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Home » New drive to curb jaywalking in Abu Dhabi – News
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New drive to curb jaywalking in Abu Dhabi – News

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48,000 jaywalkers fined in Abu Dhabi last year.

Last year, 48,000 pedestrians were fined after being caught crossing the road from non-designated areas or not using the zebra crossings on Abu Dhabi roads.

Jaywalking is a dangerous act and to curb it, the Abu Dhabi Police have launched a new campaign ‘Safety Path’. They have called on pedestrians to use footbridges, tunnels and zebras, and follow the traffic lights at intersections.

Police said crossing from non-designated areas of the road is one of the main causes of run over accidents and people should deter from the risky practice which is punishable by law. Jaywalking invites a fine of Dh400.

Plainclothes police officers are carrying out random inspections and handing out fines to jaywalkers in Abu Dhabi and on the city outskirts, including the roads near labourers’ accommodations.

Police said jaywalkers are fined to discourage them and others from crossing roads from non-designated areas as such acts put their lives in danger.

Don’t use mobile phone while crossing

Traffic authorities have also warned pedestrians against using mobile phones, including chatting or writing text messages on them, while crossing the roads to avoid accidents.

Police stressed the need for drivers to be considerate and give way to pedestrians when safe to do so at uncontrolled crossings and near schools and educational institutions. “Drivers should also comply with traffic signals and drive at appropriate speed,” said police.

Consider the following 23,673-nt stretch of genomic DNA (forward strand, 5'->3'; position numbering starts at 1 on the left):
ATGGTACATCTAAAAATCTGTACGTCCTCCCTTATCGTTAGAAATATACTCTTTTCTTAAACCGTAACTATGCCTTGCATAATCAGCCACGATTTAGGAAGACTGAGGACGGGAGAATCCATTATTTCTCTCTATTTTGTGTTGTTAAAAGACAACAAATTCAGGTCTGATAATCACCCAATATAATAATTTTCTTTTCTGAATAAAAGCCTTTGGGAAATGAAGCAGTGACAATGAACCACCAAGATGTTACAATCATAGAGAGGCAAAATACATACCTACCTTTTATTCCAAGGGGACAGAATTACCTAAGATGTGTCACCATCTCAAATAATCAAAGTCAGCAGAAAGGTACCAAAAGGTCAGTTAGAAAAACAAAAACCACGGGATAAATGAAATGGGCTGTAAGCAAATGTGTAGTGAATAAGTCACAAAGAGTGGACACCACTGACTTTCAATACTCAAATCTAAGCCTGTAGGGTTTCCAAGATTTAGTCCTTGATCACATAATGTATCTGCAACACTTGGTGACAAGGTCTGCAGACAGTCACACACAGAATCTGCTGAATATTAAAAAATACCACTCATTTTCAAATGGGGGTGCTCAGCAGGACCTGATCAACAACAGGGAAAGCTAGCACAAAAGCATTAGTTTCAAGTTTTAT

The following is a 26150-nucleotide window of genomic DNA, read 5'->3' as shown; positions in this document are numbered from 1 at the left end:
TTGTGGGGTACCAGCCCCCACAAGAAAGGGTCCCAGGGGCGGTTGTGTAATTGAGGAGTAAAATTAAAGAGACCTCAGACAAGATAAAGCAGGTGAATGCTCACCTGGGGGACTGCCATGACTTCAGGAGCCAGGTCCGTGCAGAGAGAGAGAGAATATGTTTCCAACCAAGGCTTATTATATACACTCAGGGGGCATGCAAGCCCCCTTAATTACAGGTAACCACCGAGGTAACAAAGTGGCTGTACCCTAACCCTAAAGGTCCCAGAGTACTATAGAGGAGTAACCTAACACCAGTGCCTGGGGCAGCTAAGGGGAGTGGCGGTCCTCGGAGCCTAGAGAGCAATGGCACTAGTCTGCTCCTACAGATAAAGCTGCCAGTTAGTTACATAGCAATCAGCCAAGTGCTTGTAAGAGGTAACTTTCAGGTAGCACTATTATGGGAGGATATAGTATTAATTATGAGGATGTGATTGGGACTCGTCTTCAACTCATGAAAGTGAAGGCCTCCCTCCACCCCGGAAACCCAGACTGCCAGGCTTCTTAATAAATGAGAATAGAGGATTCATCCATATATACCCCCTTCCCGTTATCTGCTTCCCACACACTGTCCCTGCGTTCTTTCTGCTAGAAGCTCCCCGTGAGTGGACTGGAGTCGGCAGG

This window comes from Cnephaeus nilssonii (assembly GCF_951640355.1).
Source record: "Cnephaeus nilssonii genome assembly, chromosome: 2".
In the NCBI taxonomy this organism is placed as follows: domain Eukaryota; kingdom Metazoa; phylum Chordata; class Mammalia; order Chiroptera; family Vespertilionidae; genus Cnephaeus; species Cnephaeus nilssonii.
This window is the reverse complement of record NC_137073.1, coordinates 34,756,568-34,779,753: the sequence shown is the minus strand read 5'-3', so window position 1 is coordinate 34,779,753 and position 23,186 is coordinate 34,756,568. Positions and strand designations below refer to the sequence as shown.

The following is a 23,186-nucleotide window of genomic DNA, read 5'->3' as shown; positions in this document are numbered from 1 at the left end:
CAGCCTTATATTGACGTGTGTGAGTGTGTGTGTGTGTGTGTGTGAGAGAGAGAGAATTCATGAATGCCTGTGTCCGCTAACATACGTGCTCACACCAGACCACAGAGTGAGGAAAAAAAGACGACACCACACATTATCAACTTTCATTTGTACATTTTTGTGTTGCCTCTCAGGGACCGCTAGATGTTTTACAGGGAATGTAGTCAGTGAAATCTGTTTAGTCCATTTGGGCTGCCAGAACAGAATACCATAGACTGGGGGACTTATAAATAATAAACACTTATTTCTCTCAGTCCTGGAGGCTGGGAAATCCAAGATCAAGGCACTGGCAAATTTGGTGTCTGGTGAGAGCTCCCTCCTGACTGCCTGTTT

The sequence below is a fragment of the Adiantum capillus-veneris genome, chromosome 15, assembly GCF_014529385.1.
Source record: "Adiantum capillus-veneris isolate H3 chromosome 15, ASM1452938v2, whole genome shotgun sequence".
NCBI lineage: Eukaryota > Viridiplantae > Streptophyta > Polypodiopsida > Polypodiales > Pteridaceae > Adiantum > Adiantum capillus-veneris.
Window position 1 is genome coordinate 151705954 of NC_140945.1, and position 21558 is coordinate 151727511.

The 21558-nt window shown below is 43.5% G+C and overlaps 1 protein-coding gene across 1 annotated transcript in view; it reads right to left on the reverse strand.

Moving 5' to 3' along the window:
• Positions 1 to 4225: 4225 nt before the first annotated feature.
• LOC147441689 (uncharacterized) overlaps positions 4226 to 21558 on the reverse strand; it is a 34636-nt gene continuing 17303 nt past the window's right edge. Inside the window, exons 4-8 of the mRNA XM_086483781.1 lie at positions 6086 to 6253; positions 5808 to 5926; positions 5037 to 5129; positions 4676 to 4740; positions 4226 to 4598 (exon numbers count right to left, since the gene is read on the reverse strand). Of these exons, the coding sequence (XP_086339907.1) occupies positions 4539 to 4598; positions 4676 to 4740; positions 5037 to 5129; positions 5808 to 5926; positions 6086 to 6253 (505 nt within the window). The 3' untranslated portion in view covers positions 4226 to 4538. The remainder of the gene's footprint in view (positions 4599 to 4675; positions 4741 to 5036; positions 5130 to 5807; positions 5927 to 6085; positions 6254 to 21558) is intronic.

Not giving way to pedestrians entails a Dh500 fine and six black points.

Last year, Abu Dhabi Police introduced new smart radars to detect jaywalkers and drivers who don’t stop at pedestrian crossing points.
Police said the smart radar system ‘Hather’ (Be Careful) controls violations committed by jaywalkers and drivers so as to reduce the number of pedestrian run-overs in Abu Dhabi.

ismail@khaleejtimes.com 

author

Ismail Sebugwaawo

A professional journalist originating from Kampala, Uganda, Ismail is a happy father with strong attachment to family and great values for humanity. He has practiced journalism in UAE for the past 13 years, covering the country’s parliament (FNC) and crimes, including Abu Dhabi Police, public prosecution and courts. He also reports about important issues in education, public health and the environment, with a keen interest in human interest stories. When out of reporting duties, he serves the Ugandan community in Abu Dhabi as he wants to see his countrymen happy. Exercising and reading are part of his free time.







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